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Which elderly patients with remitted depression remain well with continued interpersonal psychotherapy after discontinuation of antidepressant medication?
Am J Psychiatry 1997;154:958-962.
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Abstract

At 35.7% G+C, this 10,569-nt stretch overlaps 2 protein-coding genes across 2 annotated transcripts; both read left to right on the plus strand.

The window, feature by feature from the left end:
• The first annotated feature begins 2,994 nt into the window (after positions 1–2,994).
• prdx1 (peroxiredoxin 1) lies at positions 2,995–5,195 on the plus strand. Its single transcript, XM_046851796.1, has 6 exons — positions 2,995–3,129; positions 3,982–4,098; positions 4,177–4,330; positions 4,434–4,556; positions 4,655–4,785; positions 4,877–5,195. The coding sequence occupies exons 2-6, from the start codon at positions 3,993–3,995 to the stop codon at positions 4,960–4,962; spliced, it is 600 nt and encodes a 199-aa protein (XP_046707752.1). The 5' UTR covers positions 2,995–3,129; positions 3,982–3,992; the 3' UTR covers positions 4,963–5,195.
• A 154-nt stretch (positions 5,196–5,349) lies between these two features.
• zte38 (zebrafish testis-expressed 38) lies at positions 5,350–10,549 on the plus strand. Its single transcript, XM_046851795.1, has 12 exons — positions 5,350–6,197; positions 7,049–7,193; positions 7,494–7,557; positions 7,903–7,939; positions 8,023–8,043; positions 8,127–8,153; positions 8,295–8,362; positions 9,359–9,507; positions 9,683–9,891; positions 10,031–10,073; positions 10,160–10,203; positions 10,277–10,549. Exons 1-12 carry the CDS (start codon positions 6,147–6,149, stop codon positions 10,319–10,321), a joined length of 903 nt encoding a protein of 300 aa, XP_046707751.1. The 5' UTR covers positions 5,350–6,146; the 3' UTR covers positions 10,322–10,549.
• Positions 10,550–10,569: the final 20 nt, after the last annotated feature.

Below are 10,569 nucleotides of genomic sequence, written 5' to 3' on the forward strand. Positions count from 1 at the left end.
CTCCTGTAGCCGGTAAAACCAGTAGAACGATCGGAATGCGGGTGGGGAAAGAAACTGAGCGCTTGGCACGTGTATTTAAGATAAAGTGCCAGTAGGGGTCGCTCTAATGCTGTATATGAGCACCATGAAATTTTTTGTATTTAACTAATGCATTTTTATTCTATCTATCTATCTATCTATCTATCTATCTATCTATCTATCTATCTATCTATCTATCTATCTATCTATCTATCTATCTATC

OBJECTIVE: This study was conducted to identify which elderly patients with remitted recurrent major depression remain well with maintenance interpersonal psychotherapy after discontinuation of active antidepressant medication (nortriptyline). METHOD: The authors examined outcomes of maintenance therapy over 1 year for 47 elderly patients who were randomly assigned to monthly maintenance interpersonal psychotherapy with placebo (N = 19) or to placebo and a supportive medication clinic without interpersonal psychotherapy (N = 28). A Kaplan-Meier survival analysis was performed on the basis of treatment assignment and subjective sleep quality assessed by the Pittsburgh Sleep Quality Index, on which good subjective sleep quality is indicated by a score of 5 or lower. RESULTS: Nine (90%) of 10 patients reporting good subjective sleep quality (by 1 month into continuation treatment) remained well for at least 1 year when treated with monthly maintenance interpersonal psychotherapy, versus five (31%) of 16 patients with good sleep quality assigned to a medication clinic, three (33%) of nine patients with impaired sleep quality treated with maintenance interpersonal psychotherapy, and two (17%) of 12 patients with impaired sleep quality assigned to a medication clinic. CONCLUSIONS: Recovery of good subjective sleep quality by early continuation treatment is useful in identifying which remitted elderly depressed patients will remain well with monthly maintenance interpersonal psychotherapy, following discontinuation of antidepressant medication, and which patients may be more vulnerable to recurrence of major depressive episodes in the absence of antidepressant medication.

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